Profile Image for Alison.
224 reviews
December 6, 2010
I wanted to like this book more than I actually did like it. The message is a good one...in a not-too-distant future, where terrorist attacks have continued on US soil, and Arab-Americans are being detained in special camps, one young girl and her family stand up for all that is good and true, etc. I want to believe in that! But I found the characters mostly unlikeable (they are just soooo perfect, and at times a little preachy), and the whole thing pretty implausible. If we've been involved in a domestic conflict for however many years, why is it that only ONE family in this entire community has the foresight to start living off the grid and harvesting their own energy sources? I mean, come on, the terrorists are blowing up natural gas reserves left and right. It never occurred to anyone else that it might be a good idea to get some solar panels and a couple of chickens? At least the pace was pretty fast, and I was genuinely interested in the outcome. I am glad that the author chose not to wrap things up neatly at the end...it would've felt false...although the big speech scene was just a tad hokey.
This entire review has been hidden because of spoilers.
Profile Image for Pandora .
295 reviews12 followers
April 7, 2014
Lost what I had originally written. I do remember my chief disappointment was that I had trouble in believing in the future world the author tried to create. Although more fantastic I felt Shusterman made a better case for his future world of Unwind. As I was reading the story I kept asking myself how could be the terrorists could hit America so hard that they were crippling our economy. I had to wonder what in the world happen to Europe. I really couldn't see us standing alone in such a situation.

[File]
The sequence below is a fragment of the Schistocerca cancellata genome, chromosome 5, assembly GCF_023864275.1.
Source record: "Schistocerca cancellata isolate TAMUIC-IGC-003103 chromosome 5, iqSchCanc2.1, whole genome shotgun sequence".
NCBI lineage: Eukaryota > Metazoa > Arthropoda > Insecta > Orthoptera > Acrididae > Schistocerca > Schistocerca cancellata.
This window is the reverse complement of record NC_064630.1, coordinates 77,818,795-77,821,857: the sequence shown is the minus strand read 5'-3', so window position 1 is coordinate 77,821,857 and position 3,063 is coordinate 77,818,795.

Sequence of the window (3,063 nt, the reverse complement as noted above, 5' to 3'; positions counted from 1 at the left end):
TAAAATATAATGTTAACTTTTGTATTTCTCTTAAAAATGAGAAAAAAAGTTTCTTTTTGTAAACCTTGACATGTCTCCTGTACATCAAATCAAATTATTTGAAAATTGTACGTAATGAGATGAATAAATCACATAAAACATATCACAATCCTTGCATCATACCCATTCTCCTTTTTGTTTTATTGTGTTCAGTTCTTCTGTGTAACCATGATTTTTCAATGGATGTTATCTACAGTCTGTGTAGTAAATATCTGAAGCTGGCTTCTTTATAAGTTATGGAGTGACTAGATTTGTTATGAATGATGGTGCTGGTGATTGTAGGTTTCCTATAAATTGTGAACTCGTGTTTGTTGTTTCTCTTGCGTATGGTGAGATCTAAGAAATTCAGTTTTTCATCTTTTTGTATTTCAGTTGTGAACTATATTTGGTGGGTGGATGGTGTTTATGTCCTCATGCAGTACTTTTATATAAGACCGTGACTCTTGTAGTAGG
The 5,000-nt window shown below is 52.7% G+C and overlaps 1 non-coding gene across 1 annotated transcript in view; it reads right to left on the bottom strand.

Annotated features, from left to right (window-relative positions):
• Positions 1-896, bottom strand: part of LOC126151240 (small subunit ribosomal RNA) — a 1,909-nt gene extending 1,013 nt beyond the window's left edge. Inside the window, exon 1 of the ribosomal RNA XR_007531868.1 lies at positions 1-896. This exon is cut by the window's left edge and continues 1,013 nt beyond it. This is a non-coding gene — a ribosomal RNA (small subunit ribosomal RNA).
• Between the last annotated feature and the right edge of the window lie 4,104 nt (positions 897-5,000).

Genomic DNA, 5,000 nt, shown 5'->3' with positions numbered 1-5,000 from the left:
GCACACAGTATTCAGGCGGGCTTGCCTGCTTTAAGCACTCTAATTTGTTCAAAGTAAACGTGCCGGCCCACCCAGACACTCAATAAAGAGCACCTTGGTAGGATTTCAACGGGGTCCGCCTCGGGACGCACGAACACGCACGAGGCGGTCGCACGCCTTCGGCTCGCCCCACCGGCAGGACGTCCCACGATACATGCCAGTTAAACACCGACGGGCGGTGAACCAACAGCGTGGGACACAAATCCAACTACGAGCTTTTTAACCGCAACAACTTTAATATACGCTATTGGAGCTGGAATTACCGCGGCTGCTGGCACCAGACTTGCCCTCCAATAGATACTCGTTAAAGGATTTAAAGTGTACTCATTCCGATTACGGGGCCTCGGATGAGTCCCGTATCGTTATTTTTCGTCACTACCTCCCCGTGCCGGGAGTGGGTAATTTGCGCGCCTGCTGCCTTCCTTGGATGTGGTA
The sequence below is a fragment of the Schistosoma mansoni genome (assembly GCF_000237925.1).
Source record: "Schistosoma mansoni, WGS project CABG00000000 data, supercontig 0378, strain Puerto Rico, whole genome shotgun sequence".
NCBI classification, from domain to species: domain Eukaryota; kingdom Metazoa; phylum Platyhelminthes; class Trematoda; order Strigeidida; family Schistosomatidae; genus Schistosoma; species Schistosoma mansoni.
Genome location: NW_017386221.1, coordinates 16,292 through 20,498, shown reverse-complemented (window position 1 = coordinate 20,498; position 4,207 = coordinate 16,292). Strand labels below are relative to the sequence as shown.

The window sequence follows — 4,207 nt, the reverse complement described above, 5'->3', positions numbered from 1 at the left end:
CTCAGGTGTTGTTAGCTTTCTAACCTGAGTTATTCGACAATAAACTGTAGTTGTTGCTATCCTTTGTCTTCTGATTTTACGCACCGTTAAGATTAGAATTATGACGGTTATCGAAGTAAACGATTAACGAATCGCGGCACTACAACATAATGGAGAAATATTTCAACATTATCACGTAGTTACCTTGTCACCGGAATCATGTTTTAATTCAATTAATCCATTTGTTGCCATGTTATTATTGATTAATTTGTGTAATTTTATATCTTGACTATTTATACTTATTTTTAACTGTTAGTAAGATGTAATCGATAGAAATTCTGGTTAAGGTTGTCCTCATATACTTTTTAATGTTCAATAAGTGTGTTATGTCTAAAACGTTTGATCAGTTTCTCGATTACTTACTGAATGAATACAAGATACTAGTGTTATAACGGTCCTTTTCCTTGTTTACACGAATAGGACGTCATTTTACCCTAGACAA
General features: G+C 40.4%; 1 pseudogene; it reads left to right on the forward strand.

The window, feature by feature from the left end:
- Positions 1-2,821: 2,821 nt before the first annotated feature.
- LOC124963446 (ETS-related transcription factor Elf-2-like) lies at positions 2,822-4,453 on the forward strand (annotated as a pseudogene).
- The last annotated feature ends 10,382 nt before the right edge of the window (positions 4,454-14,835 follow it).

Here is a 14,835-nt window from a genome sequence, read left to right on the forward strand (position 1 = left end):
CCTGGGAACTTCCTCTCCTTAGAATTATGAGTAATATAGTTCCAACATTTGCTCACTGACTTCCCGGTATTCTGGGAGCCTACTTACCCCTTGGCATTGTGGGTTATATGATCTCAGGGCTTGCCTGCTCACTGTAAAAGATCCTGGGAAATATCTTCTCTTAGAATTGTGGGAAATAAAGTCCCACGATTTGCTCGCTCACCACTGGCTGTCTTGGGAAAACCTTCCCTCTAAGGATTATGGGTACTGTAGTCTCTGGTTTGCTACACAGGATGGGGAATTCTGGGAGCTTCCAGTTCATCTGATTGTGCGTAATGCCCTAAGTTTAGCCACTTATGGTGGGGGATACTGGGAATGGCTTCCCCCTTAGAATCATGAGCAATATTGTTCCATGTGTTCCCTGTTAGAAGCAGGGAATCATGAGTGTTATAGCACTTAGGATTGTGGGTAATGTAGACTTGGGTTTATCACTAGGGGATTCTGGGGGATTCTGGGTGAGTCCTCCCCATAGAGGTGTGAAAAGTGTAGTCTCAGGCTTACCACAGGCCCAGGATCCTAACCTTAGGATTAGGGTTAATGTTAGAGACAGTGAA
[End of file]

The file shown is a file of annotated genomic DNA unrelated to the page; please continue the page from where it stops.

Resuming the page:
The book also used third person narration which made harder to bond with Sky. It also made it strange when Sky's parents were called by their first names. Now that I think of it I also don't remember there being any good character outside of the Arab community which gave the book a false note. I do know since 9/11 that there has been a lot of prejudice against Islamic/Arabic culture but, there are those who have tried to reach out such as the Unitarian Universalists.

For a teenage reader this books could be good. As a critical adult it didn't work for me. Which surprised me because I did enjoy The Mysterious Matter of I.M. Fine and The Strange Case of All Bright Academy.
Profile Image for Susan.
35 reviews5 followers
November 18, 2010
Very well done examination of courage in the face of religious and racial prejudice, incredibly relevant to current issues. The protagonist Sky and her quirky but lovable family are well-drawn, although some readers may take issue with their hippie brand of pseudo-spirituality. Mention is made of issues like Japanese internment camps and deportation of illegal immigrants, but only very briefly. I would have liked to have seen more discussion of those issues although that would have interrupted the pacing of the novel and made it too didactic, so instead those are issues that should be brought up in book discussion. At the end, I was in tears as Sky read her essay on different kinds of courage. She did a wonderful job of highlighting the terrible adversity that many Muslim families had to overcome in their home countries, and the pride they have in becoming American. The content was very age-appropriate for middle school students, with moments of tension that don't become overly frightening. Highly recommended.
Profile Image for Beth Dailey Kenneth.
162 reviews4 followers
March 15, 2011
What if 9/11 attacks had continued? What if the terrorists targeted America where it hurts the most--our power, natural gas, oil and electricity? What if it lead to rationing? How would you and your family survive?

Sky lives in this world. She and her earth-worshipping family live off the grid with no television or computer. They rely on a relative for important news. On their 60 acre farm they use solar power, raise food and animals. Sky is only 13 but she understans what is "right." When Homeland Security comes to arrest her 7th grade friend, Kareem, because he is Arab American, she fights back. Sky and her family hide him for 3 months before being caught. In the end Sky challenges Americans to stand up for what is right and be courageous.